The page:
/ 15 June 2009

Dying for gold

The recent tragedy in Welkom has not deterred illegal miners from going back underground. Monako Dibetle finds out what drives them.

He is dirty and frail, his speech punctuated by a hard, rasping cough that buckles his small frame. He frequently spits up a brownish gunk on to the sludge outside G-hostel, the hub of illegal mining activities in Thabong, a township outside Welkom.

Sipho Mahabane is 22 but looks 10 years older. He’s worked as a zama zama (illegal miner) for four years and is a resident of G-hostel.

He stays with his grandmother in the hostel. “She took me from my mother when I was still a child. My siblings live nearby in an RDP site called Smarties. I don’t want to stay with them because there are no opportunities there. I like it here at G-hostel.”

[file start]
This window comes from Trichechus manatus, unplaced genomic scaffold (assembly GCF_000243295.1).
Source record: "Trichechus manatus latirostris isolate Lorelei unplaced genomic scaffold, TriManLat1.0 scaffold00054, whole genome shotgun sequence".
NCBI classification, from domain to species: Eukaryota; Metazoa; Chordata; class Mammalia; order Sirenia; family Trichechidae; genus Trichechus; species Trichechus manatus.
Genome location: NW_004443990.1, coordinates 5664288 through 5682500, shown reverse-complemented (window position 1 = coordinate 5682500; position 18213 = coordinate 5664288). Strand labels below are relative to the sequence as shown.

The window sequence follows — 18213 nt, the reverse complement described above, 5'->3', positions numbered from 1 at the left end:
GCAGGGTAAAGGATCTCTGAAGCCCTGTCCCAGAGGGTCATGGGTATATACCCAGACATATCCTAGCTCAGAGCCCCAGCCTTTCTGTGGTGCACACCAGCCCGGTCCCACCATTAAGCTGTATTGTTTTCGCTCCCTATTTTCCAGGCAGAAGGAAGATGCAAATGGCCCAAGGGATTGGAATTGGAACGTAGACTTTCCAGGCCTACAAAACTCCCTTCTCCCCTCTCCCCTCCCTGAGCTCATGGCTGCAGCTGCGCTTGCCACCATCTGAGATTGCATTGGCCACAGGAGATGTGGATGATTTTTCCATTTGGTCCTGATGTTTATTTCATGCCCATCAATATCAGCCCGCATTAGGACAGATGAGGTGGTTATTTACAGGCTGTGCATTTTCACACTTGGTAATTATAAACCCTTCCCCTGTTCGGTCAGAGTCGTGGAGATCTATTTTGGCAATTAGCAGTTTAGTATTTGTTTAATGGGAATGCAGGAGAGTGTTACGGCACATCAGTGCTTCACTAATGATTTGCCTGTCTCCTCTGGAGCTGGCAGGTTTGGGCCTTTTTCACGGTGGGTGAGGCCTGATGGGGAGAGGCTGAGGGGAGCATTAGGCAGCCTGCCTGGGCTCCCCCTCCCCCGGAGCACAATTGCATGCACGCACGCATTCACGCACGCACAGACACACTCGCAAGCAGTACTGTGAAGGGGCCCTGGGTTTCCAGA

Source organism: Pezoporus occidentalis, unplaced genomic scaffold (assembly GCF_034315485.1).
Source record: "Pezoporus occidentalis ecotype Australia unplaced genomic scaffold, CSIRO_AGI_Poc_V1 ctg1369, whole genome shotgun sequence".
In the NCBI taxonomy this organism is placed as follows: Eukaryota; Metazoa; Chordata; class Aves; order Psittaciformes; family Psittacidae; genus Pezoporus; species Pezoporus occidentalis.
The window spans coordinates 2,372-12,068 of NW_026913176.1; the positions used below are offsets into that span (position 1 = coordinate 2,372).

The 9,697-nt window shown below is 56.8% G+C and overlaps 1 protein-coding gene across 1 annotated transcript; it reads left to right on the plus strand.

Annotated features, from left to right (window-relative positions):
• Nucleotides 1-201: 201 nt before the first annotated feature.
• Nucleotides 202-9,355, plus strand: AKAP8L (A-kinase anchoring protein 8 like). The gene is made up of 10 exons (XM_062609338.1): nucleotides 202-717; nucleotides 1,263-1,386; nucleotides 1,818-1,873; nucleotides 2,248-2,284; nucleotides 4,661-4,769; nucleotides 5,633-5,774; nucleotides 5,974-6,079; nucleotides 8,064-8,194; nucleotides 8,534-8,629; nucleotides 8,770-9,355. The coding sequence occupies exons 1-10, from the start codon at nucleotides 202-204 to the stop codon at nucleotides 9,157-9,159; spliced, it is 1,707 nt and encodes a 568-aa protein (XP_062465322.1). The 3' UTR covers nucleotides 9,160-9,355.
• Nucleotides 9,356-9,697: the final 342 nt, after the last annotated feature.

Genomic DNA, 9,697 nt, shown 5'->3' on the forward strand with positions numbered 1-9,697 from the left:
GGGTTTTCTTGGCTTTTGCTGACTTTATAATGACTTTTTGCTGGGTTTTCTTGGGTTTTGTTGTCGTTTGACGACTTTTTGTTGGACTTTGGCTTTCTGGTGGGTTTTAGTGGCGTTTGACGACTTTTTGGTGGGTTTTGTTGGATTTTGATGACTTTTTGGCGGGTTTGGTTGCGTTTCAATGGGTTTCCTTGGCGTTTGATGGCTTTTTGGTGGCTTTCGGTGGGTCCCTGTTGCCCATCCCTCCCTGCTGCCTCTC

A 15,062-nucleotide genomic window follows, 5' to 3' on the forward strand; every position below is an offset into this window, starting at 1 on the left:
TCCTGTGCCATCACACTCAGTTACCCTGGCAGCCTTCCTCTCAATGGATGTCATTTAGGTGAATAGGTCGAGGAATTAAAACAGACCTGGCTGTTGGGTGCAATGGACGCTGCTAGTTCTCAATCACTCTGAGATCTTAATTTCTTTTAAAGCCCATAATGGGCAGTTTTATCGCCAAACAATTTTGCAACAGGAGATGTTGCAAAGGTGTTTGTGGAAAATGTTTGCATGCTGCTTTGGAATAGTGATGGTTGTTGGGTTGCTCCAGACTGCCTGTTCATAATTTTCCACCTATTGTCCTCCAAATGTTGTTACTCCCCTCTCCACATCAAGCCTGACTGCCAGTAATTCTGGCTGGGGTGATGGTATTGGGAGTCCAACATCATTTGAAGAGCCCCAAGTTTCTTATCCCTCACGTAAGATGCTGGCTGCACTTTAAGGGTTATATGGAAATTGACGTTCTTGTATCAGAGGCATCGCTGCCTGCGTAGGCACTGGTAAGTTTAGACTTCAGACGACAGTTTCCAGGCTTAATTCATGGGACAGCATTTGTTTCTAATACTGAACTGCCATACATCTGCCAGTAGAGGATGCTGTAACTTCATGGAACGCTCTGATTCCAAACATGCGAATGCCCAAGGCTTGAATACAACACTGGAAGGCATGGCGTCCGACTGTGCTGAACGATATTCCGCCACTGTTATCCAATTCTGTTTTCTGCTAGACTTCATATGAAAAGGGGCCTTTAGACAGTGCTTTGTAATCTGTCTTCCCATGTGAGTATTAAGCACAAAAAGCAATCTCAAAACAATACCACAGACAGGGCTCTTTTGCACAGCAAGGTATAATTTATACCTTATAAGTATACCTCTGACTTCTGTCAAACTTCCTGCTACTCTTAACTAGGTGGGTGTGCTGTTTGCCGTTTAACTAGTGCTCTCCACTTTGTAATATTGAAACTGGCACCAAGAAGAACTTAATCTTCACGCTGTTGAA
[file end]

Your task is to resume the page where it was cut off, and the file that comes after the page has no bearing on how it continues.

Despite the recent disaster that has so far claimed the lives of 85 of his manyora (homeboys or comrades), he is sure that illegal mining will not stop. “We are all waiting for the noise to die down and then we will go down again,” he says, lowering his voice to avoid being heard by hostel residents passing by.

“There’ll always be a demand for gold on the black market.” Learning to operate underground is not “a choice but a must for survival”.

According to Mahabane, foreign gold smugglers – mainly from Limpopo and Mozambique — and local business people control illegal mining operations in the area. He says the kingpins operate syndicates, which include legal miners, shift managers and security guards.